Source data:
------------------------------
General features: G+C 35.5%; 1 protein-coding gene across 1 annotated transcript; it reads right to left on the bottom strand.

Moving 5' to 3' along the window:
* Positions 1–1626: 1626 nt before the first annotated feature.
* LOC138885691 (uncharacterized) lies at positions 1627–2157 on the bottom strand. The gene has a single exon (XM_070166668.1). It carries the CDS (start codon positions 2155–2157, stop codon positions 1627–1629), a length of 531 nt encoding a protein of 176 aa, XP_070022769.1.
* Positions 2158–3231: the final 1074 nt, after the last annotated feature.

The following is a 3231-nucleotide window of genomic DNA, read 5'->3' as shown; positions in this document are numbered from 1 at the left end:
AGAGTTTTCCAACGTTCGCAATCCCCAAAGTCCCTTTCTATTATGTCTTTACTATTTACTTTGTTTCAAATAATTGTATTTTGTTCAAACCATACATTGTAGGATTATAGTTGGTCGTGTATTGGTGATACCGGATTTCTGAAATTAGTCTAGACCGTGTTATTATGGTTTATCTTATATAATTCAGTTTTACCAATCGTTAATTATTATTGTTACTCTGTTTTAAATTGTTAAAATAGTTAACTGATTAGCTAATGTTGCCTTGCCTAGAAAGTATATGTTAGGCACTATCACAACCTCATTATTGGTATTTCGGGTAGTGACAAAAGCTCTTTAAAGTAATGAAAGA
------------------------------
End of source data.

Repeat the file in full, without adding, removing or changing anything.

General features: G+C 35.5%; 1 protein-coding gene across 1 annotated transcript; it reads right to left on the bottom strand.

Moving 5' to 3' along the window:
* Positions 1–1626: 1626 nt before the first annotated feature.
* LOC138885691 (uncharacterized) lies at positions 1627–2157 on the bottom strand. The gene has a single exon (XM_070166668.1). It carries the CDS (start codon positions 2155–2157, stop codon positions 1627–1629), a length of 531 nt encoding a protein of 176 aa, XP_070022769.1.
* Positions 2158–3231: the final 1074 nt, after the last annotated feature.

The following is a 3231-nucleotide window of genomic DNA, read 5'->3' as shown; positions in this document are numbered from 1 at the left end:
AGAGTTTTCCAACGTTCGCAATCCCCAAAGTCCCTTTCTATTATGTCTTTACTATTTACTTTGTTTCAAATAATTGTATTTTGTTCAAACCATACATTGTAGGATTATAGTTGGTCGTGTATTGGTGATACCGGATTTCTGAAATTAGTCTAGACCGTGTTATTATGGTTTATCTTATATAATTCAGTTTTACCAATCGTTAATTATTATTGTTACTCTGTTTTAAATTGTTAAAATAGTTAACTGATTAGCTAATGTTGCCTTGCCTAGAAAGTATATGTTAGGCACTATCACAACCTCATTATTGGTATTTCGGGTAGTGACAAAAGCTCTTTAAAGTAATGAAAGA